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EcoParenting: Creating a Winter Nature Table

EcoParenting: Creating a Winter Nature Table

As I mentioned in my previous post, my family has started creating new holiday traditions that better reflect our values and love of nature. I am really looking forward to our newest decision to start “Christmas” celebrations on Winter Solstice and finish festivities on Christmas Day.

The focal point of our Winter Solstice celebration is our Winter altar. It’s not a worshipping spot, but more a nature table that encourages us to reflect on winter gifts, winter sensations, and activities creatures in the wild might engage in during this time. We’ve collected pine cones, winter leaves, sprigs of evergreens, and arranged them with other symbolic items.

Jasmine, my 4-year-old, delights in arranging the altar again and again, dramatically placing elements in different locations and explaining why she’s placed things in the order she has.

On winter solstice we will celebrate the shortest day of the year. We will light the altar with dramatic candles. We’ll have a winter carol, a winter poem, or a drum circle to add to the drama and significance of our winter reflection spot. More ideas

Though ours is just one way to create a winter altar, as I’m sure there are hundreds of other equally inspiring ways to do it, here’s what we did:

1) Create a Focal Point

To start our winter table, I placed a Santa Claus doll in the center of our table and surrounded him with lovely wooden forest animals. This doll and the animals are adored by both the girls and draw them back to the altar again and again.

2) Have Fun Finding Objects Such as Leaves, Pine Cones, Branches …

I tried to infuse our natural objects with fun. In the park, we built huge piles of leaves and buried each other in them. Before “leaving,” we collected our favorites and bring them home.

And today, we walked through the woods to collect pine cones. But, some days the girls are really interested in an activity like this, and others they become absorbed in their own games. Jasmine and Chloe were both more interested in racing up and down the little hills in the woods, so I gathered the things we needed while they ran.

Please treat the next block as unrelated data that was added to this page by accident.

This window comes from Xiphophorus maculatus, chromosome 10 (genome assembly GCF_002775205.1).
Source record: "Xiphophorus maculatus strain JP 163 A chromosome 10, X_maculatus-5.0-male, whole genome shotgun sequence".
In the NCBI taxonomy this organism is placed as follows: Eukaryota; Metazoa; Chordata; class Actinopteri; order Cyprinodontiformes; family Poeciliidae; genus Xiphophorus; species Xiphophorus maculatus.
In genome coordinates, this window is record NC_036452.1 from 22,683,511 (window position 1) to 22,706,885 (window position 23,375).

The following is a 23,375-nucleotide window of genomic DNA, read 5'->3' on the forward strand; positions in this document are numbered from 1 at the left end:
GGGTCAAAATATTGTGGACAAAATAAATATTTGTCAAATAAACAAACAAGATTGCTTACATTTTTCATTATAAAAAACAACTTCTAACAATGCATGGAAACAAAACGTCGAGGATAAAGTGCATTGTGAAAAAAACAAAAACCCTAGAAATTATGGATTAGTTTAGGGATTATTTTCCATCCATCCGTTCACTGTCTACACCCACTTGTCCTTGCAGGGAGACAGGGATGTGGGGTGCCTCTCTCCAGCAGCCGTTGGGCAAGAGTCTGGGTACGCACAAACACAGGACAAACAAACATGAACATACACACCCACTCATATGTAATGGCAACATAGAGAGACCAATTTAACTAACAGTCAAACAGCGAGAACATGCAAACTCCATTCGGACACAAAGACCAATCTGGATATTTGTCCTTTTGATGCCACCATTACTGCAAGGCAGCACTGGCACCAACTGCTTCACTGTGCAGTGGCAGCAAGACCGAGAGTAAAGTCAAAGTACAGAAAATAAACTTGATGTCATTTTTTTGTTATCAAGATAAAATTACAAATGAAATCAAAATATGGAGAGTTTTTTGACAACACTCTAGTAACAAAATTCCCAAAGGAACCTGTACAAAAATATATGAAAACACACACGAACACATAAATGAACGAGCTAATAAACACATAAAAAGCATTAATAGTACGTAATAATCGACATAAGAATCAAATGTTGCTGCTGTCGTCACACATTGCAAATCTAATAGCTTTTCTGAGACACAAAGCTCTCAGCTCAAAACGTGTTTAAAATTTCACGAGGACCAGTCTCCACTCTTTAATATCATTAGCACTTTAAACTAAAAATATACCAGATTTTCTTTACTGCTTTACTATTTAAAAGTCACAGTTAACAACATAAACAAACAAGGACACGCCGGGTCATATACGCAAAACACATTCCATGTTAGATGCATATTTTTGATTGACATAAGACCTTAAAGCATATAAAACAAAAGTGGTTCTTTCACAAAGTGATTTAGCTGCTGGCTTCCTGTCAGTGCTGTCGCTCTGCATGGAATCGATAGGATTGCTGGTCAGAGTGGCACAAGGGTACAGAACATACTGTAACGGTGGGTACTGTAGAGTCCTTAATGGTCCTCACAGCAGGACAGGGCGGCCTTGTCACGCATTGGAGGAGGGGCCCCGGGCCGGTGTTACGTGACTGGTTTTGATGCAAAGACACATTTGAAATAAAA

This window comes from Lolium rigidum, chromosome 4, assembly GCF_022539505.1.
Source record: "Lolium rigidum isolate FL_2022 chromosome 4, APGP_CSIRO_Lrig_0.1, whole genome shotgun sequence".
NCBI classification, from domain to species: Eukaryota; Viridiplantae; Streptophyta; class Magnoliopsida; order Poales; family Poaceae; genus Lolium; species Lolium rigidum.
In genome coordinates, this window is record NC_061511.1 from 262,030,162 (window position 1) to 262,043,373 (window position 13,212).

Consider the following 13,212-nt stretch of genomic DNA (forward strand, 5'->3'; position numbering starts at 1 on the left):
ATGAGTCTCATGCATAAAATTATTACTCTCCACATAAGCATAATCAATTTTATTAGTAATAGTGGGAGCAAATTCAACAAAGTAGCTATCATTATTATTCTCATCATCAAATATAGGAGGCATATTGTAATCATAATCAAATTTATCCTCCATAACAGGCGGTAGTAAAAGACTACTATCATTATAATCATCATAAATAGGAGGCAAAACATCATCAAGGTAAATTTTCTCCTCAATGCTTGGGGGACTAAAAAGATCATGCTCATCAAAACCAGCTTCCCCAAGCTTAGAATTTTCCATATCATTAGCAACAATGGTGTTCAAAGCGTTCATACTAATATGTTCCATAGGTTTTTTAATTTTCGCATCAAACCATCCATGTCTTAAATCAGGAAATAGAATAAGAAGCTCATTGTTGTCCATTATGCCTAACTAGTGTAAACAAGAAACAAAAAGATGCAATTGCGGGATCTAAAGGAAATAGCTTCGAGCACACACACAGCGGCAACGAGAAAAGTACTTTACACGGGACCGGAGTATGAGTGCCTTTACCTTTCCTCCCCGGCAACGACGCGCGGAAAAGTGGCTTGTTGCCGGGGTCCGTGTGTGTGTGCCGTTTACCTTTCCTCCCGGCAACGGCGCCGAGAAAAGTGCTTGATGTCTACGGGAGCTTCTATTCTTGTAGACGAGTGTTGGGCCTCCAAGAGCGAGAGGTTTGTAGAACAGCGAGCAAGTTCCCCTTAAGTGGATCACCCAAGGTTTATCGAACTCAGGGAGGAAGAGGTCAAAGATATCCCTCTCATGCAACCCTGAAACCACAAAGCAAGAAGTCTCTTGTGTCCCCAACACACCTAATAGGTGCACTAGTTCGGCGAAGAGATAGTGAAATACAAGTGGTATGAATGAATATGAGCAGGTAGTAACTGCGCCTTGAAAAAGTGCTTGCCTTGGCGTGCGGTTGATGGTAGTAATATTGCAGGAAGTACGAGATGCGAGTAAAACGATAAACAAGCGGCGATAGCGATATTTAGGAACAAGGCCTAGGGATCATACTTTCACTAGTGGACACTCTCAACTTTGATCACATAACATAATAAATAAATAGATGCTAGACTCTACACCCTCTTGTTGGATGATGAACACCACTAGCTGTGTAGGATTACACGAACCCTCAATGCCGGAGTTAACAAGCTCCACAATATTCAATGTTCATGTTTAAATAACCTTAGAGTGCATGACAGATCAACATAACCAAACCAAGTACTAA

Finally, a recent storm downed a huge cypress branch. We clipped off pieces and put them on the altar as well, talking about how the strong winter storms have the power to rip not just leaves but branches from trees.

3) Decorate Objects

I like how natural materials come alive with a little sparkle. Glitter accentuates the natural beauty in pine cones and leaves.

Materials:

Leaves, pine cones
Glitter (I like Martha Stewart’s Florentine Gold Glitter because it’s very fine and sticks easily)
Glue
Old dish of some kind, or large piece of paper for catching glitter
Paint brush

In a large square baking pan (an old one), we laid a leaf or pine cone in the pan. Jasmine used a paintbrush to paint it with glue. She then sprinkled the glitter over the object and shook out the excess. We hung the object on our drying line.

Tomorrow we’ll place them, dry, on the altar. In a few days, we’ll add new elements–perhaps something representing smells or tastes of winter, our own ornaments, or some marshmallow snowflakes (Jasmine lives for sweets to spite me.)

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Hilary Stamper

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4 comments

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4:25PM PST on Dec 17, 2008

This reminds me of the "Wonder Centre" that I kept going in my kindergarten classes. Children and parents enjoyed bringing in items from nature to help me keep the centre current as the seasons changed. The centre added a bit of beauty to the classroom and helped to foster a climate of delight.

4:23PM PST on Dec 17, 2008

interesting idea! one might decorate a fallen branch with nature objects or make an advent calender adding nature objects each day. all sorts of possibilities.

12:44PM PST on Dec 17, 2008

Sounds like a lovely idea.

2:40AM PST on Dec 17, 2008

What a lovely tradition to pass on to your children!
I celebrate the Solstice by inviting my friends over for a special dinner.

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